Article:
Below, I have several composite shots from the shindig, in which I took 186 15-second exposures between 2:32 a.m. and 3:27 a.m. from my house on the outskirts of Indianapolis. In all the photos, you can find the Big Dipper near or in the middle of the frame, its two stars at the end of the ladle pointing toward Polaris, the North Star and the tip of the Little Dipper.
The first is a mix of three exposures showing off three (probable) meteors on one set of stars (the meteors are circled in the second photo). Then there are the three original meteor-containing photos. Two of the meteors (just below Polaris) appear as dots instead of streaks; I'm guessing that's because the streak part of it wasn't bright enough to trip any pixels, while the ending burst was bright enough. The final meteor (near the tree line) did leave a streak.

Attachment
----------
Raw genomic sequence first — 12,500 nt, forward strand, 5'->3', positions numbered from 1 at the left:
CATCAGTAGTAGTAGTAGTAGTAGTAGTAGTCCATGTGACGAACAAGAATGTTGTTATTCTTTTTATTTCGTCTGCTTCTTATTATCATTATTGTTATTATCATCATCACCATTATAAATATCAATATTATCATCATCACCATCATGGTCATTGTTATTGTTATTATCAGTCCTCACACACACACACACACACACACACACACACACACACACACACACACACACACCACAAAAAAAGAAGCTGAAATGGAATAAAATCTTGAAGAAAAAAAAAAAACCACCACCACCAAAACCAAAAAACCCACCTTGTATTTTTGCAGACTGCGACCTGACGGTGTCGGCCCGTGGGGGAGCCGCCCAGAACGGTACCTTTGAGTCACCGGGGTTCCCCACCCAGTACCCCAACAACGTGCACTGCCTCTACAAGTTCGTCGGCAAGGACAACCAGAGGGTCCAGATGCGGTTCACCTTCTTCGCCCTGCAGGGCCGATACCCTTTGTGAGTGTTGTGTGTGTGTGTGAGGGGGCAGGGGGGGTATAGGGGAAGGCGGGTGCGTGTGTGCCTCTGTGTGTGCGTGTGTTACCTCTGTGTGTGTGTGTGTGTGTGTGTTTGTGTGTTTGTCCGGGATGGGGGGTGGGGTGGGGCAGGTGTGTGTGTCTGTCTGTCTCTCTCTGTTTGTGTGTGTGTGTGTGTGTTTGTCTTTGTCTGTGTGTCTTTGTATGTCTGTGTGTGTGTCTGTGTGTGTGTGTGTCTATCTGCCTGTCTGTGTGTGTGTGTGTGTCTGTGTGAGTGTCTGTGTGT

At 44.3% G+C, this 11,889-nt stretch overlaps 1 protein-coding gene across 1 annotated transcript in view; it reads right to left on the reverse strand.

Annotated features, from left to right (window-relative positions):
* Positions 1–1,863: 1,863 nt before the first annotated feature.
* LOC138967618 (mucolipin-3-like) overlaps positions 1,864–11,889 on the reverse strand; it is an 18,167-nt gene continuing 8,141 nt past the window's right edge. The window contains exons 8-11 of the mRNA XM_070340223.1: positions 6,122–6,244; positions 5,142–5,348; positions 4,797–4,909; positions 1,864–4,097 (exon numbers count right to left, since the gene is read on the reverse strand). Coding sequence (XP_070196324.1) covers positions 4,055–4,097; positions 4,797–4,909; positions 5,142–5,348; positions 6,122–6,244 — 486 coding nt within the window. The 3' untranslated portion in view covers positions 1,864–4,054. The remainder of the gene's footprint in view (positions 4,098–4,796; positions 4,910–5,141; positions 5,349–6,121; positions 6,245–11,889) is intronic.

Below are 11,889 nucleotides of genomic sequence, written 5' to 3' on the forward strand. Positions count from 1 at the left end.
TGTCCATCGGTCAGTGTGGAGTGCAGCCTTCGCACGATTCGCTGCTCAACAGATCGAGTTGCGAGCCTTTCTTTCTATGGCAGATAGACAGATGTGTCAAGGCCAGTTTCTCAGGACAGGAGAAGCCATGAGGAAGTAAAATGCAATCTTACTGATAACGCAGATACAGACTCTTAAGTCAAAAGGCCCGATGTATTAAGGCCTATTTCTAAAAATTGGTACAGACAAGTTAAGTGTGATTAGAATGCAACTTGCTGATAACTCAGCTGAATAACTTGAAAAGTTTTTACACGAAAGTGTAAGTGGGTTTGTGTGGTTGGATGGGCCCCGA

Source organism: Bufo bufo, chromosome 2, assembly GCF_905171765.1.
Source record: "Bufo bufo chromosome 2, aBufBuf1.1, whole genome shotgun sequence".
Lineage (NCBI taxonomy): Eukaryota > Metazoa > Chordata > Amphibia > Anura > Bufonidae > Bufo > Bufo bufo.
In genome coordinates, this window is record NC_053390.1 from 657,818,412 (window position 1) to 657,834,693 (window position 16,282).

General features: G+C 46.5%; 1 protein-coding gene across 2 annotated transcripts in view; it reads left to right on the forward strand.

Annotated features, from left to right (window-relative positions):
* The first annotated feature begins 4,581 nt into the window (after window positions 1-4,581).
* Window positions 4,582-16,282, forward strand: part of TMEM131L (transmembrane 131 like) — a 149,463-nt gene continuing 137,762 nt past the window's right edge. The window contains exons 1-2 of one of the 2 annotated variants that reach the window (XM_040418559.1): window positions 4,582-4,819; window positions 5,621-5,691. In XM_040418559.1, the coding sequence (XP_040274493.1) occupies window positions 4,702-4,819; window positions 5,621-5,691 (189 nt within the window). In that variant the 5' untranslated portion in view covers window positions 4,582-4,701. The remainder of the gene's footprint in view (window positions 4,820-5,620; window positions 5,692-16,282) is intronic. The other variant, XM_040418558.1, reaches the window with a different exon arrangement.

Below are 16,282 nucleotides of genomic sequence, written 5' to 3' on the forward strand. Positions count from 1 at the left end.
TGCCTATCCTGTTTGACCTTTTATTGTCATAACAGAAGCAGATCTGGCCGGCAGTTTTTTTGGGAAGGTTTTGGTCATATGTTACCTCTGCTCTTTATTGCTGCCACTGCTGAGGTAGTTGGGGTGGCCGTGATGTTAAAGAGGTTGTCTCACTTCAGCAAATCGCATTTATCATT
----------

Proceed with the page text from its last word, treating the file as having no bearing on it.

The sixth picture isn't a meteor at all; it's the body of a rocket called Cosmos 2263, launched by Russia in September 1993. I captured it in 11 exposures, and when I first saw it I thought it could have been the International Space Station, which I've captured before. Alas, if I had stayed out for ten more minutes, I would have caught it.
The seventh photo is the crown jewel of the evening. Using some Photoshop CS6 magic, I combined all 186 photos, and I got long star trails. Quite deservedly, it's my new desktop background.
One more thing: Today is Memorial Day. It's set aside to remember veterans lost both in and out of wars, but it's also a good time to remember all people we loved, but who left us too soon. In the spirit of that, I recommend to you a poignant story from the Story Collider science podcast: Sara Seager: A New Search for Life. I rediscovered it today, and it shares at least two good messages that might help you deal with grief and, just maybe, help you live a fulfilling life.